229 Cal.App.2d 143, 3513, People v. Hernandez
|Citation:||229 Cal.App.2d 143, 40 Cal.Rptr. 100|
|Opinion Judge:|| Friedman|
|Party Name:||People v. Hernandez|
|Attorney:|| Ralph D. Drayton, under appointment by the District Court of Appeal, for Defendant and Appellant.  Stanley Mosk, Attorney General, Doris H. Maier, Assistant Attorney General, and Daniel J. Kremer, Deputy Attorney General, for Plaintiff and Respondent.|
|Case Date:||August 13, 1964|
|Court:||California Court of Appeals|
Hearing Denied Oct. 7, 1964.
Ralph D. Drayton, Sacramento, for appellant.
Stanley Mosk, Atty. Gen., by Doris H. Maier, Asst. Atty. Gen., Daniel J. Kermer, Deputy Atty. Gen., Sacramento, for respondent.
At the time of his apprehension and conviction of heroin possession (Health & Safety Code, sec. 11500), defendant was a paroled state prisoner. On appeal from the judgment of conviction he contends that the heroin in his automobile was uncovered as the result of an unreasonable search and seizure by his parole officer, hence inadmissible in proof of guilt.
Defendant Hernandez was paroled from state prison in November 1962. Edward Boulton, a state parole agent, was his parole officer. In April 1963 a narcotics agent received information from an unidentified informer that Hernandez might have narcotics on his person or in his automobile. This information was passed on to parole officer Boulton. Hernandez was employed at a restaurant and his shift terminated at midnight. Boulton and four narcotics agents stationed themselves in the restaurant parking lot shortly before midnight. When he finished work, Hernandez left the restaurant and approached his parked automobile. He was about to enter the car when the officers appeared. Boulton told him that he was going to search the car. Boulton did so and found 53 grams of heroin in the rear compartment. Later at headquarters Hernandez was found to have two bindles of heroin and $620 in cash on his person. The officers had no search warrant.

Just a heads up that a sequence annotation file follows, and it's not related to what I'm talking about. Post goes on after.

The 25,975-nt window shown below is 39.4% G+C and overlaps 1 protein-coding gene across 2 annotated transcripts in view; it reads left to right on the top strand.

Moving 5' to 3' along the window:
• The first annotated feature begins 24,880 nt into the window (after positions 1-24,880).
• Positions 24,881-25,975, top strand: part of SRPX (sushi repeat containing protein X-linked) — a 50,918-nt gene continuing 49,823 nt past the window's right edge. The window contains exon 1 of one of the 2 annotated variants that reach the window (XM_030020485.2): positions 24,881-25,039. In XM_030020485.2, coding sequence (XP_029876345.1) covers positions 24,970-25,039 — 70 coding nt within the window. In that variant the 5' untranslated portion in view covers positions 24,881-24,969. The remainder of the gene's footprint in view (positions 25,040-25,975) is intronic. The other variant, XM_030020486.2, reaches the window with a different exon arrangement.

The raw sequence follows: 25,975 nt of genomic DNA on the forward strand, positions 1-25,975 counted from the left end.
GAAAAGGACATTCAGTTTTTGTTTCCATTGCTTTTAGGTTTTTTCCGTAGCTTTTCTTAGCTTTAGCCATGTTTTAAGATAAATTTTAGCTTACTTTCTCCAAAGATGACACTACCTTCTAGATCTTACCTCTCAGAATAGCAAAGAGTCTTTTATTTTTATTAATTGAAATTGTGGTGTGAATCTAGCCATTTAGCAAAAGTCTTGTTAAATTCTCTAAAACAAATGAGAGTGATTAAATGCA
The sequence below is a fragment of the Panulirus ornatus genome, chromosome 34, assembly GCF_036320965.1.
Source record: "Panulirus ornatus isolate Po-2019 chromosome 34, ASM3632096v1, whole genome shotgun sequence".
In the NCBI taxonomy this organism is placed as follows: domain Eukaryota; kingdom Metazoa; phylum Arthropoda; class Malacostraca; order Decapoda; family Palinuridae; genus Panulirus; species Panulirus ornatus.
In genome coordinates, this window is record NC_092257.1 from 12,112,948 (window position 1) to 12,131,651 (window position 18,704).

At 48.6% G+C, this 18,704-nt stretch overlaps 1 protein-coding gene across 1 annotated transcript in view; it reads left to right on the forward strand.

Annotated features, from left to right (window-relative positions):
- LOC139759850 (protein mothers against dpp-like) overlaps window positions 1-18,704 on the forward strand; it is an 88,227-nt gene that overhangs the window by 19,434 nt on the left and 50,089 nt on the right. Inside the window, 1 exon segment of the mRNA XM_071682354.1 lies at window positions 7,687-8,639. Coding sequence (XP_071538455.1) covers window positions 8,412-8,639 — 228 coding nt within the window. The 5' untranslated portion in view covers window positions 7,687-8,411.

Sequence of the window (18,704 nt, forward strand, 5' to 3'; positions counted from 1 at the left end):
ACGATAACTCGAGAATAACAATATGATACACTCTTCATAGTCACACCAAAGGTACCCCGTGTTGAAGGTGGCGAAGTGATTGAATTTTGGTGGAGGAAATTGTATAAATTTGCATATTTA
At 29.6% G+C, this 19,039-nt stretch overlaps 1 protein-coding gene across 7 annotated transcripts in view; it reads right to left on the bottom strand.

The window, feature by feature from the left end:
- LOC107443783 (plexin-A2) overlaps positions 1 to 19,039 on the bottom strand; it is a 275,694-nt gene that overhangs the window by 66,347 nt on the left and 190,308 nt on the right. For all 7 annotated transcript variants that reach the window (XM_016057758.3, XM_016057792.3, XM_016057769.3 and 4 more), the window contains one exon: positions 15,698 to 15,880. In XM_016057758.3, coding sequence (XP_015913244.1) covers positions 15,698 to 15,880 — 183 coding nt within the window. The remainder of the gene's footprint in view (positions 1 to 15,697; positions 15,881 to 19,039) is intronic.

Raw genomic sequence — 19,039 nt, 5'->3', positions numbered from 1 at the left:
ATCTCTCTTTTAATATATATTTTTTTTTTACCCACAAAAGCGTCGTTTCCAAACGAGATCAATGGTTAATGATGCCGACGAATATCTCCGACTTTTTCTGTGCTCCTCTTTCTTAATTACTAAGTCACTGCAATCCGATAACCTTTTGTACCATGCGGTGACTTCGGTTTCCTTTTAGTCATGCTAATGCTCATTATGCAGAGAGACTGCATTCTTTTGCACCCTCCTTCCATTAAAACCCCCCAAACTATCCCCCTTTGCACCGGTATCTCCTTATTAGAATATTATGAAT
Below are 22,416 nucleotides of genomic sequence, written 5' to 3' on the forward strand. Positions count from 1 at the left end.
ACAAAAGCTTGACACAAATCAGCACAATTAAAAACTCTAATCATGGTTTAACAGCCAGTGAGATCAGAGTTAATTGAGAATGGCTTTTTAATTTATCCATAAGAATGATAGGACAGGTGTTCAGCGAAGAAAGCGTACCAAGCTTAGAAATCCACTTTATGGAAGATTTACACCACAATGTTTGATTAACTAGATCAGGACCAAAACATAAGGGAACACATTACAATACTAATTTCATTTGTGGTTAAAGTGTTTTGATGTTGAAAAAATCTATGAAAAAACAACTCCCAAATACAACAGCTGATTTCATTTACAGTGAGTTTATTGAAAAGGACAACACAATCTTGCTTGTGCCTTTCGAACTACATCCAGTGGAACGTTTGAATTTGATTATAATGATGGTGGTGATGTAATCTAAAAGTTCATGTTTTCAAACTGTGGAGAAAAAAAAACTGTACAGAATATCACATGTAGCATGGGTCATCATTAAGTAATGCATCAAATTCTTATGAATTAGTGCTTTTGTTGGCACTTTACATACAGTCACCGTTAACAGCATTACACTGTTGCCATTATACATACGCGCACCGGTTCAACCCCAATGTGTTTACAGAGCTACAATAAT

At defendant's trial parole officer Boulton testified that he had arranged the meeting for the specific purpose of searching defendant's car and for no other purpose. Defense counsel objected to evidentiary use of the heroin as the product of an illegal search and seizure and demanded disclosure of the police informer's identity. The objection was overruled. It was stipulated that the prosecution would decline to reveal the informer's name by invoking Code of Civil Procedure, section 1881, subdivision 5. 1
We approach the matter against the following decisional backdrop: In 1955 People v. Cahan, 44 Cal.2d 434, 50 A.L.R.2d 513, established the rule in California that evidence obtained in violation of the Fourth Amendment guaranty against unreasonable search and seizure is inadmissible in criminal trials. Among the spate of decisions
which followed Cahan were four dealing with 'search and seizure' contentions raised by paroled state prisoners. These four decisions occurred in 1956 and 1957. First was People v. Denne, 141 Cal.App.2d 499, in which the court assumed, arguendo, that Fourth Amendment guaranties could be asserted by a parolee; holding, however, that a warrantless search by the parole officer was reasonable because of the special relationship between the parolee and the authorities who supervised his conduct on parole. Speaking for the court, Mr. Justice Fox stated: 'A prisoner on parole is not free from legal restraint by the penal authorities, In re Marzec, 25 Cal.2d 794, 797, but 'is constructively a prisoner of the state in the legal custody and under the control of the state board of prison directors.' * * * Because the public is entitled to maximum protection in the administration of the parole system, the process of rehabilitation takes place under the vigilant and tutelary eye of the parole officer. * * * Since the parolee constitutes a calculated risk to the security of the community, and since a breach of the faith reposed in him may subject him to summary return to the prison confines, the parole officer, in the nature of things is accorded broad visitatorial powers over his prisoner. * * * By accepting the privilege of parole a prisoner consents to the broad supervisory and visitatorial powers which his parole officer must exercise over his person and property until the term of his sentence shall have expired or been terminated.' (141 Cal.App.2d at pp. 507-510, 297 P.2d at pp. 456-458.)
The Denne case upheld...
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